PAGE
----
•  
      CommentAuthorSteamyTea
    • CommentTimeJan 2nd 2014 edited
     
    Posted By: bellaWould sell like hot cakes.
    Well they may sell half a dozen on here :wink:

    Posted By: Ed Daviesor a bit of wood buried in the wall
    Have a vague memory that you can use a bit of pine and a multimeter. Think I found out about it on the internet. I decided to just spend the 40 quid on an iButton. They are just so easy to use.

    May have been this one:

    http://woodgears.ca/lumber/moisture_meter.html
    • CommentAuthorbella
    • CommentTimeJan 4th 2014
     
    Ed Davies, good thoughts there but I cannot work out how a nail could transmit humidity data though temperature seems feasible. Perhaps something I don't know about metal and moisture. A piece of wood (say dowling of correct diameter, well sealed in place) for humidity - now that sounds something really useful for my purposes and could look perfectly Ok too. "What are those wooden discs on your wall? Oh those are my humidity monitoring points." Will take a look at the site
    • CommentAuthorEd Davies
    • CommentTimeJan 4th 2014
     
    As I understand it, all the moisture meters do is measure the resistance between the two probes through the wood. Damper wood - greater conductivity. The tricky bit is the calibration for the area of the probes in contact with the wood and so on. All the nails and wire do is extend the probes but, perhaps, mess up the calibration.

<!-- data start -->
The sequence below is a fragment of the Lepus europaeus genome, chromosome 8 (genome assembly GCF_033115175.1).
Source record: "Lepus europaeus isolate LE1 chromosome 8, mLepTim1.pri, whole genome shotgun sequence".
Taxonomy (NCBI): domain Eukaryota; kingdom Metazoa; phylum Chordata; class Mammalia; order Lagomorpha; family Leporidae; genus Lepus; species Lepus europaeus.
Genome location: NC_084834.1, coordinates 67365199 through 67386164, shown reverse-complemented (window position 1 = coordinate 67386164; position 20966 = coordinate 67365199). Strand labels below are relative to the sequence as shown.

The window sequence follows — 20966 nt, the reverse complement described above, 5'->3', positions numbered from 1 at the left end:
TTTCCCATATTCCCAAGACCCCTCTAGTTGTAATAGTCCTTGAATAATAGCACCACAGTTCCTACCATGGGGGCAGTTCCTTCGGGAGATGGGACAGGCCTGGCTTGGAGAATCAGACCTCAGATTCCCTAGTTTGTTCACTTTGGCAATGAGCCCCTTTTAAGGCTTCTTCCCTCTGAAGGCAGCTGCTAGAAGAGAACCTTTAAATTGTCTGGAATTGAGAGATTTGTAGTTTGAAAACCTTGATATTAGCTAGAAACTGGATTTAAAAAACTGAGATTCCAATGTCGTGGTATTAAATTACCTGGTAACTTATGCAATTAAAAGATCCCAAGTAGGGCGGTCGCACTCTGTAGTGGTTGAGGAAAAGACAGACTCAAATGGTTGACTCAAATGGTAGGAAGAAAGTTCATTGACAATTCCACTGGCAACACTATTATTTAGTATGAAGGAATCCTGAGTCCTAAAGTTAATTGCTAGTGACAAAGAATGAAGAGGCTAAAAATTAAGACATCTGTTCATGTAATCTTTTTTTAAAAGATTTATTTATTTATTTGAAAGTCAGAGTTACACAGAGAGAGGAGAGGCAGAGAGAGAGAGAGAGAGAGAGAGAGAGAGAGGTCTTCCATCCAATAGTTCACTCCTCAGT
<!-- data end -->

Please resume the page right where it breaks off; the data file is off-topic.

• CommentAuthorDarylP
    • CommentTimeJan 4th 2014
     
    Ed, Yes that is the principle behind their operation.

    It always beats me why so called 'damp professionals' use a ProTim meter designed for timber sections, and expect it to work when the probes are stuck into masonry, damp or otherwise....?:confused:
    • CommentAuthorEd Davies
    • CommentTimeJan 4th 2014
     
    Daryl, thanks for the confirmation. Just read Steamy's woodgears.ca link (sorry, missed it before) - excellent stuff. Other stuff on the site looks interesting, if perhaps somewhat North American.
    •  
      CommentAuthorSteamyTea
    • CommentTimeJan 4th 2014
     
    Posted By: DarylPIt always beats me why so called 'damp professionals' use a ProTim meter designed for timber sections, and expect it to work when the probes are stuck into masonry, damp or otherwise....?
    Probably because they think they know what they are talking about and most people believe them as they have the machine.